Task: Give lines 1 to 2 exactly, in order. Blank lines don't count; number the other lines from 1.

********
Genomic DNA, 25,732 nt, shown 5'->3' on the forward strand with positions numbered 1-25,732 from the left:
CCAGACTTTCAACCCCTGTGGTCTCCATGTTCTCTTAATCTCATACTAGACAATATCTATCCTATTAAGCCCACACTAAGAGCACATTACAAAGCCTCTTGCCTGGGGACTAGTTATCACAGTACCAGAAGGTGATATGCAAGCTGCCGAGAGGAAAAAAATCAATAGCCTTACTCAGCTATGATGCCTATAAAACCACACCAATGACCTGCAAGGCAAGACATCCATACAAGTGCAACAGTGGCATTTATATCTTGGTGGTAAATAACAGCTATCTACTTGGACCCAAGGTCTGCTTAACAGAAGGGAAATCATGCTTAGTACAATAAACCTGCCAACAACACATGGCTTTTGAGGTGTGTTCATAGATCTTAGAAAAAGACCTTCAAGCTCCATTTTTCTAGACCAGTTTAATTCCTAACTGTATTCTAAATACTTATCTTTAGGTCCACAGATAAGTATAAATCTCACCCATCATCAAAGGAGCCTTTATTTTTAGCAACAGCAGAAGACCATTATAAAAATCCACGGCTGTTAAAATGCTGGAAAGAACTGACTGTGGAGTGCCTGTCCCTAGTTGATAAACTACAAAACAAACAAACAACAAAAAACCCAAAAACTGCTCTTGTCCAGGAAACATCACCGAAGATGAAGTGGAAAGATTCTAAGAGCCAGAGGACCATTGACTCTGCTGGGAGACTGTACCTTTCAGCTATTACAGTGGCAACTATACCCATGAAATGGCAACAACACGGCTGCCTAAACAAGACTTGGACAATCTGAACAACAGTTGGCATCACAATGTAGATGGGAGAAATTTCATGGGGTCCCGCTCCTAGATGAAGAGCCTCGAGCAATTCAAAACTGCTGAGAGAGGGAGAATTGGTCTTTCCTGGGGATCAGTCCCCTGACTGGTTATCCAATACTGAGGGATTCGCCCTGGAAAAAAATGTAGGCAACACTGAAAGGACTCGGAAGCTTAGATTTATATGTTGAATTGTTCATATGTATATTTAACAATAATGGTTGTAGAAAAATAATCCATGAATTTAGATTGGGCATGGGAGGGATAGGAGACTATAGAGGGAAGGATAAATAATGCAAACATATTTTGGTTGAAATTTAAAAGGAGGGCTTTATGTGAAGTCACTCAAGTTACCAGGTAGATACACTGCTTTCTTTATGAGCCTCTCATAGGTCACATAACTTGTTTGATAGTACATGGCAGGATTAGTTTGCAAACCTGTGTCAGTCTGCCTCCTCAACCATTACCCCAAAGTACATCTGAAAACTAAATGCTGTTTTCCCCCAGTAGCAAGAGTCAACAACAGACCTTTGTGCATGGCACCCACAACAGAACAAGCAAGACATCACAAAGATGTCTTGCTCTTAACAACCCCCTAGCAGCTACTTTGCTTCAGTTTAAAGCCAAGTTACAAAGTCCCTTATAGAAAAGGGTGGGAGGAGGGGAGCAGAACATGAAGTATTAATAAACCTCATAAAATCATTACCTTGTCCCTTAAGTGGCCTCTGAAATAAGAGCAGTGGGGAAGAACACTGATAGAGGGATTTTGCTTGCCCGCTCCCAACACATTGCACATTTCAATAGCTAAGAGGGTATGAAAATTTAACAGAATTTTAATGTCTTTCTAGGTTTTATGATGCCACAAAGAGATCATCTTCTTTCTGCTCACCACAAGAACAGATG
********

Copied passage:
Genomic DNA, 25,732 nt, shown 5'->3' on the forward strand with positions numbered 1-25,732 from the left:
CCAGACTTTCAACCCCTGTGGTCTCCATGTTCTCTTAATCTCATACTAGACAATATCTATCCTATTAAGCCCACACTAAGAGCACATTACAAAGCCTCTTGCCTGGGGACTAGTTATCACAGTACCAGAAGGTGATATGCAAGCTGCCGAGAGGAAAAAAATCAATAGCCTTACTCAGCTATGATGCCTATAAAACCACACCAATGACCTGCAAGGCAAGACATCCATACAAGTGCAACAGTGGCATTTATATCTTGGTGGTAAATAACAGCTATCTACTTGGACCCAAGGTCTGCTTAACAGAAGGGAAATCATGCTTAGTACAATAAACCTGCCAACAACACATGGCTTTTGAGGTGTGTTCATAGATCTTAGAAAAAGACCTTCAAGCTCCATTTTTCTAGACCAGTTTAATTCCTAACTGTATTCTAAATACTTATCTTTAGGTCCACAGATAAGTATAAATCTCACCCATCATCAAAGGAGCCTTTATTTTTAGCAACAGCAGAAGACCATTATAAAAATCCACGGCTGTTAAAATGCTGGAAAGAACTGACTGTGGAGTGCCTGTCCCTAGTTGATAAACTACAAAACAAACAAACAACAAAAAACCCAAAAACTGCTCTTGTCCAGGAAACATCACCGAAGATGAAGTGGAAAGATTCTAAGAGCCAGAGGACCATTGACTCTGCTGGGAGACTGTACCTTTCAGCTATTACAGTGGCAACTATACCCATGAAATGGCAACAACACGGCTGCCTAAACAAGACTTGGACAATCTGAACAACAGTTGGCATCACAATGTAGATGGGAGAAATTTCATGGGGTCCCGCTCCTAGATGAAGAGCCTCGAGCAATTCAAAACTGCTGAGAGAGGGAGAATTGGTCTTTCCTGGGGATCAGTCCCCTGACTGGTTATCCAATACTGAGGGATTCGCCCTGGAAAAAAATGTAGGCAACACTGAAAGGACTCGGAAGCTTAGATTTATATGTTGAATTGTTCATATGTATATTTAACAATAATGGTTGTAGAAAAATAATCCATGAATTTAGATTGGGCATGGGAGGGATAGGAGACTATAGAGGGAAGGATAAATAATGCAAACATATTTTGGTTGAAATTTAAAAGGAGGGCTTTATGTGAAGTCACTCAAGTTACCAGGTAGATACACTGCTTTCTTTATGAGCCTCTCATAGGTCACATAACTTGTTTGATAGTACATGGCAGGATTAGTTTGCAAACCTGTGTCAGTCTGCCTCCTCAACCATTACCCCAAAGTACATCTGAAAACTAAATGCTGTTTTCCCCCAGTAGCAAGAGTCAACAACAGACCTTTGTGCATGGCACCCACAACAGAACAAGCAAGACATCACAAAGATGTCTTGCTCTTAACAACCCCCTAGCAGCTACTTTGCTTCAGTTTAAAGCCAAGTTACAAAGTCCCTTATAGAAAAGGGTGGGAGGAGGGGAGCAGAACATGAAGTATTAATAAACCTCATAAAATCATTACCTTGTCCCTTAAGTGGCCTCTGAAATAAGAGCAGTGGGGAAGAACACTGATAGAGGGATTTTGCTTGCCCGCTCCCAACACATTGCACATTTCAATAGCTAAGAGGGTATGAAAATTTAACAGAATTTTAATGTCTTTCTAGGTTTTATGATGCCACAAAGAGATCATCTTCTTTCTGCTCACCACAAGAACAGATG